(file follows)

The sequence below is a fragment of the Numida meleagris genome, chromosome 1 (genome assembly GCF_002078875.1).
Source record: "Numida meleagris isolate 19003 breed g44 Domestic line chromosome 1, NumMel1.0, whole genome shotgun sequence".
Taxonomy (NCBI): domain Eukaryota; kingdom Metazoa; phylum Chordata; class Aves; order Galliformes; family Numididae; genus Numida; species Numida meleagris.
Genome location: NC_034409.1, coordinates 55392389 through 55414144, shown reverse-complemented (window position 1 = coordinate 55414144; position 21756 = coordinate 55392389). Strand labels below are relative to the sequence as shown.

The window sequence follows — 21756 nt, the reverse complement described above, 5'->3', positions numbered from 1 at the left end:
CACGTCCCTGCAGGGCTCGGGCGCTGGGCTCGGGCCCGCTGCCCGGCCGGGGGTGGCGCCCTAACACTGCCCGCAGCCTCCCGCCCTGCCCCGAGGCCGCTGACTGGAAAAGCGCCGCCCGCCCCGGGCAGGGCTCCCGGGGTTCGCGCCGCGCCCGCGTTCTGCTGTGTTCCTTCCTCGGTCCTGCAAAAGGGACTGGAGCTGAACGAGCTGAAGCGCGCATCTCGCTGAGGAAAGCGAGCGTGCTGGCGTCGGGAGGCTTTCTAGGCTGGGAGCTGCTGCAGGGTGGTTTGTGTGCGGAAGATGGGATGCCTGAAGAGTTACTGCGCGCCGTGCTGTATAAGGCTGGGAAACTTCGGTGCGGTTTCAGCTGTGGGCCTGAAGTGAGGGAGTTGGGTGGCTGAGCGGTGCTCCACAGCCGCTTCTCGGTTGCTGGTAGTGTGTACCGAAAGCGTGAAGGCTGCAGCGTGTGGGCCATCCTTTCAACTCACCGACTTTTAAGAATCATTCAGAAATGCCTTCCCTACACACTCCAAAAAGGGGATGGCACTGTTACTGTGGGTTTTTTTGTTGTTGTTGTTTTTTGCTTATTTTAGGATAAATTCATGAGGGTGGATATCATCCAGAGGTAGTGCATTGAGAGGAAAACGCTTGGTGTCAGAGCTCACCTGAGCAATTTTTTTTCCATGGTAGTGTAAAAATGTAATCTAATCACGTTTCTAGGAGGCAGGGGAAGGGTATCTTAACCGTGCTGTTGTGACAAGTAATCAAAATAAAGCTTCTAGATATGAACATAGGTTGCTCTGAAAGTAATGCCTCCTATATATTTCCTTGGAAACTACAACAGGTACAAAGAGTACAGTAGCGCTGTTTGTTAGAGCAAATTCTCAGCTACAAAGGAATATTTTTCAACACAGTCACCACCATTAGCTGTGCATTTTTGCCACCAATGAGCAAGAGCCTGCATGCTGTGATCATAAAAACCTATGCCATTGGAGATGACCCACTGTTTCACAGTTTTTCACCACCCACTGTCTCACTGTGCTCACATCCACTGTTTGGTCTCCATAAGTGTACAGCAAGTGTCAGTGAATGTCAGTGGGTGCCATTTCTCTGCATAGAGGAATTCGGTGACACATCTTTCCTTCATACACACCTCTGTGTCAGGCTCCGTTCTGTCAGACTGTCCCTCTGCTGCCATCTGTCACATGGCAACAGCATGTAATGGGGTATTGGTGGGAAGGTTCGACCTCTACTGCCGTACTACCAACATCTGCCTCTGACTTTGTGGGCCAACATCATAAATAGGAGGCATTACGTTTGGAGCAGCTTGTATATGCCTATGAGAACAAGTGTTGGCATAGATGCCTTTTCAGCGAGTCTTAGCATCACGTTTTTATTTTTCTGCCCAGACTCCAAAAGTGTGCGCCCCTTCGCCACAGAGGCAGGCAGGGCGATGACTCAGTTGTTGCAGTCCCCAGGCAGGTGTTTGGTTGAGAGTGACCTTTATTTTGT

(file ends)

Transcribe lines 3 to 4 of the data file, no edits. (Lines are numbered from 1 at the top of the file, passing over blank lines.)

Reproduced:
Taxonomy (NCBI): domain Eukaryota; kingdom Metazoa; phylum Chordata; class Aves; order Galliformes; family Numididae; genus Numida; species Numida meleagris.
Genome location: NC_034409.1, coordinates 55392389 through 55414144, shown reverse-complemented (window position 1 = coordinate 55414144; position 21756 = coordinate 55392389). Strand labels below are relative to the sequence as shown.